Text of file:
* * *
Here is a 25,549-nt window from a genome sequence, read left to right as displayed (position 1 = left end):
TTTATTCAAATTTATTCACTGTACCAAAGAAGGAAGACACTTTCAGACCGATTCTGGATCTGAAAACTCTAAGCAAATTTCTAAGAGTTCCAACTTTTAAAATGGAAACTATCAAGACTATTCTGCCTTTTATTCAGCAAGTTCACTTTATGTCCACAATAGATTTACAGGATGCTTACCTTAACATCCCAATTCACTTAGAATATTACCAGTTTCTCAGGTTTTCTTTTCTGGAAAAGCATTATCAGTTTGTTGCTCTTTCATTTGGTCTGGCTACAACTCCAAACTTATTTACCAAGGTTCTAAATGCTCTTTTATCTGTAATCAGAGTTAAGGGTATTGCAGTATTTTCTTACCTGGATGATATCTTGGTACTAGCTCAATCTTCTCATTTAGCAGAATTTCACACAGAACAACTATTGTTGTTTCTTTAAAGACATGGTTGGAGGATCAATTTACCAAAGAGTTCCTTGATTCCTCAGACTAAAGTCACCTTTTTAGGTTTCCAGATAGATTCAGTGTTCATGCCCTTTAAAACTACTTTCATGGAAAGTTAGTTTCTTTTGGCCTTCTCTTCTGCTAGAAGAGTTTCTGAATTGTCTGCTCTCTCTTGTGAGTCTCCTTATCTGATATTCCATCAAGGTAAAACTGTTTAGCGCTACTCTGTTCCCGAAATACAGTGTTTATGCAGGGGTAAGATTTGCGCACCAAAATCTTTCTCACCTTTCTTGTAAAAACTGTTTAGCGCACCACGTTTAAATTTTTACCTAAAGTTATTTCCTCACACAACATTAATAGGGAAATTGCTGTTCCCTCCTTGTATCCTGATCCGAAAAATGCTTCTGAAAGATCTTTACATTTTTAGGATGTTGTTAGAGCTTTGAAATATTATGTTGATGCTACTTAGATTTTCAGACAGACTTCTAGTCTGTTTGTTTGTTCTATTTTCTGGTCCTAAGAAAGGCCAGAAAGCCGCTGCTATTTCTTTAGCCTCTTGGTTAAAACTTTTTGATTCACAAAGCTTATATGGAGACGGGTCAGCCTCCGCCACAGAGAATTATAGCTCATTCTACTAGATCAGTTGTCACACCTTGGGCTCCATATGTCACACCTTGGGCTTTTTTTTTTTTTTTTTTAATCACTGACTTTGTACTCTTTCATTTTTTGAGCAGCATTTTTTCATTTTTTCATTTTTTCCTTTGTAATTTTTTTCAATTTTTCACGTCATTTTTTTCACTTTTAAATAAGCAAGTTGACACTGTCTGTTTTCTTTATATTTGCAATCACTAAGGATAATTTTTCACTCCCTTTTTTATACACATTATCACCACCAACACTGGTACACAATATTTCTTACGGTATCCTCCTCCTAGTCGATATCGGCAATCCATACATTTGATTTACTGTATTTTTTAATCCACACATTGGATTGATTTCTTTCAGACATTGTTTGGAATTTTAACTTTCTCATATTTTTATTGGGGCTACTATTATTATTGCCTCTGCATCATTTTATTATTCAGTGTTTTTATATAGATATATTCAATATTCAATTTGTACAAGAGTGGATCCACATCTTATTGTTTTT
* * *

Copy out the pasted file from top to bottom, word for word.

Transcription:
Here is a 25,549-nt window from a genome sequence, read left to right as displayed (position 1 = left end):
TTTATTCAAATTTATTCACTGTACCAAAGAAGGAAGACACTTTCAGACCGATTCTGGATCTGAAAACTCTAAGCAAATTTCTAAGAGTTCCAACTTTTAAAATGGAAACTATCAAGACTATTCTGCCTTTTATTCAGCAAGTTCACTTTATGTCCACAATAGATTTACAGGATGCTTACCTTAACATCCCAATTCACTTAGAATATTACCAGTTTCTCAGGTTTTCTTTTCTGGAAAAGCATTATCAGTTTGTTGCTCTTTCATTTGGTCTGGCTACAACTCCAAACTTATTTACCAAGGTTCTAAATGCTCTTTTATCTGTAATCAGAGTTAAGGGTATTGCAGTATTTTCTTACCTGGATGATATCTTGGTACTAGCTCAATCTTCTCATTTAGCAGAATTTCACACAGAACAACTATTGTTGTTTCTTTAAAGACATGGTTGGAGGATCAATTTACCAAAGAGTTCCTTGATTCCTCAGACTAAAGTCACCTTTTTAGGTTTCCAGATAGATTCAGTGTTCATGCCCTTTAAAACTACTTTCATGGAAAGTTAGTTTCTTTTGGCCTTCTCTTCTGCTAGAAGAGTTTCTGAATTGTCTGCTCTCTCTTGTGAGTCTCCTTATCTGATATTCCATCAAGGTAAAACTGTTTAGCGCTACTCTGTTCCCGAAATACAGTGTTTATGCAGGGGTAAGATTTGCGCACCAAAATCTTTCTCACCTTTCTTGTAAAAACTGTTTAGCGCACCACGTTTAAATTTTTACCTAAAGTTATTTCCTCACACAACATTAATAGGGAAATTGCTGTTCCCTCCTTGTATCCTGATCCGAAAAATGCTTCTGAAAGATCTTTACATTTTTAGGATGTTGTTAGAGCTTTGAAATATTATGTTGATGCTACTTAGATTTTCAGACAGACTTCTAGTCTGTTTGTTTGTTCTATTTTCTGGTCCTAAGAAAGGCCAGAAAGCCGCTGCTATTTCTTTAGCCTCTTGGTTAAAACTTTTTGATTCACAAAGCTTATATGGAGACGGGTCAGCCTCCGCCACAGAGAATTATAGCTCATTCTACTAGATCAGTTGTCACACCTTGGGCTCCATATGTCACACCTTGGGCTTTTTTTTTTTTTTTTTTAATCACTGACTTTGTACTCTTTCATTTTTTGAGCAGCATTTTTTCATTTTTTCATTTTTTCCTTTGTAATTTTTTTCAATTTTTCACGTCATTTTTTTCACTTTTAAATAAGCAAGTTGACACTGTCTGTTTTCTTTATATTTGCAATCACTAAGGATAATTTTTCACTCCCTTTTTTATACACATTATCACCACCAACACTGGTACACAATATTTCTTACGGTATCCTCCTCCTAGTCGATATCGGCAATCCATACATTTGATTTACTGTATTTTTTAATCCACACATTGGATTGATTTCTTTCAGACATTGTTTGGAATTTTAACTTTCTCATATTTTTATTGGGGCTACTATTATTATTGCCTCTGCATCATTTTATTATTCAGTGTTTTTATATAGATATATTCAATATTCAATTTGTACAAGAGTGGATCCACATCTTATTGTTTTT